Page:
Think of a very brown dry world and how it would respond to an obliquity kick in insolation. Then think about a wet green world. Then think about a very dry white ice world. Ice and cold can withstand the added sun. Green and wet can withstand the added sun (even if only the tropical belt and a bit into the temperate zones). But once “life dies and dries”, it’s a brown dusty land with brown dusty ice. That can’t stand the heat of more sun in the modest lattitudes when obliquity puts the sun right overhead.

So kick it around. See if it has legs, or is stuck in a sand trap ;-)

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About E.M.Smith

A technical managerial sort interested in things from Stonehenge to computer science. My present "hot buttons' are the mythology of Climate Change and ancient metrology; but things change...
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9 Responses to Ice Age Glacials, Milankovitch, Orbital Mechanics, and A Place For Dust?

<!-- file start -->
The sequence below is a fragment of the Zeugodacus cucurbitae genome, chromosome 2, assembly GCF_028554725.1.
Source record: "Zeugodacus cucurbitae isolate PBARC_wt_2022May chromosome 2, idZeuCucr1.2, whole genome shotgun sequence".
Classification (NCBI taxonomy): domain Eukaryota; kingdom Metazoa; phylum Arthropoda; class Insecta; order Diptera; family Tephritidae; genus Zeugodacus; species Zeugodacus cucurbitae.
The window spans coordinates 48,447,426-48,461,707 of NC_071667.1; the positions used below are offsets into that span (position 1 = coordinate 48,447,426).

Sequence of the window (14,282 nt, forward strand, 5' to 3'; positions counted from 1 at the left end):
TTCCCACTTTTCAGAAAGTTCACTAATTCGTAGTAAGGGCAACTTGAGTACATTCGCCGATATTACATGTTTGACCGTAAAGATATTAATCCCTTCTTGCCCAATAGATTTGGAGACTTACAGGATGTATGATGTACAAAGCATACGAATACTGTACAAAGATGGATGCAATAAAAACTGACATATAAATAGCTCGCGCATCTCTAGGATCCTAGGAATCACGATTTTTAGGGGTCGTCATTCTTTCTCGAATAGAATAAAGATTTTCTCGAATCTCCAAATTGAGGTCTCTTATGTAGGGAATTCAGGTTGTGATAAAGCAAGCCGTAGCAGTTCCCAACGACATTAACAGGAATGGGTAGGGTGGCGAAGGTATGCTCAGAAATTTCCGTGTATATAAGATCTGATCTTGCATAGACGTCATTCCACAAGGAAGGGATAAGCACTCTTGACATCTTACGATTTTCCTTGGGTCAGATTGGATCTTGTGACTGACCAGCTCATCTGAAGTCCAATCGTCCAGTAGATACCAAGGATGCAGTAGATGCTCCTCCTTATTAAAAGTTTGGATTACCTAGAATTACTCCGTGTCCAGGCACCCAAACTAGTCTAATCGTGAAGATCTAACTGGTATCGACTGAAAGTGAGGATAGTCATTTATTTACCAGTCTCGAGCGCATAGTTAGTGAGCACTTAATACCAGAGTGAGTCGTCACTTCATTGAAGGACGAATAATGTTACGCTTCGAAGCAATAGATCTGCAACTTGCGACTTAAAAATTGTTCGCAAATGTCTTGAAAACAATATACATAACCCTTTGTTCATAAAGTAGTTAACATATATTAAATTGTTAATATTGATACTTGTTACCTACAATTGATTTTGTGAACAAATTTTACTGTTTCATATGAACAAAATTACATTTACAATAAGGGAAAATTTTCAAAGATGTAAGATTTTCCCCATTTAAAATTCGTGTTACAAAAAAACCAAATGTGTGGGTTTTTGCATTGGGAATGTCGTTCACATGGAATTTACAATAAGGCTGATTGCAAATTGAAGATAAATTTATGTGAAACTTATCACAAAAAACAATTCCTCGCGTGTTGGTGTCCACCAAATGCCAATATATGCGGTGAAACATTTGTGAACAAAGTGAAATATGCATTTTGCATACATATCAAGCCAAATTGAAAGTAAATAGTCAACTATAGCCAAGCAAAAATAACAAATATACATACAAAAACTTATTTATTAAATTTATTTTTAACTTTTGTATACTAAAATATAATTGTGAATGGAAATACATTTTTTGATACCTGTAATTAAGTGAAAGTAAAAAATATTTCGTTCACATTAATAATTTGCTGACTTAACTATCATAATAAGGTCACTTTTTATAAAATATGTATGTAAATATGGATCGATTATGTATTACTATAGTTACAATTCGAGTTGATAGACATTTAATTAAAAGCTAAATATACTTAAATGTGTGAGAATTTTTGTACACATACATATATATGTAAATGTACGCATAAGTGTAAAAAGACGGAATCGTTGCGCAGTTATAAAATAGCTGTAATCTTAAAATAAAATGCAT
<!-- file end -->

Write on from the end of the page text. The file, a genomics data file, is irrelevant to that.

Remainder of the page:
1. Graeme No.3 says:

    A reverse Reid Bryson? Well, he predicted cooling coming soon.

    Still, I think you have something. It is interesting that they now push the start of the previous interglacial back about 10,000 years. (That helps reduce the 10,000 year problem – see Wiki).
    It brings it more in line with what the geologists have been saying for the last quarter of a century (Devil’s Hole etc.) but increases the gap between the Eemian and the Holocene, so if the Eemian lasted 10,500 (as was claimed) then it cooled down around 130,000 BP, just allowing the Holocene to start around 20,000BP, just possible with Milankovitch.

  2. Larry Ledwick says:

    Might also be influenced by both the magnitude of the orbital eccentricity of the earth and the seasonal relationship between northern hemisphere summer, winter and perihelion (just one more minor kick event to encourage or damp a shift in mode from ice to green world.)

    This cycles within cycles stuff gets complicated.

  3. Seems we might need therefore to burn things that produce soot, so that the albedo of the ice changes. We’ve been trying hard to avoid that, of course, and get clean power. Could be that without that coal burning 60 years ago we might have flipped to a cold spell then.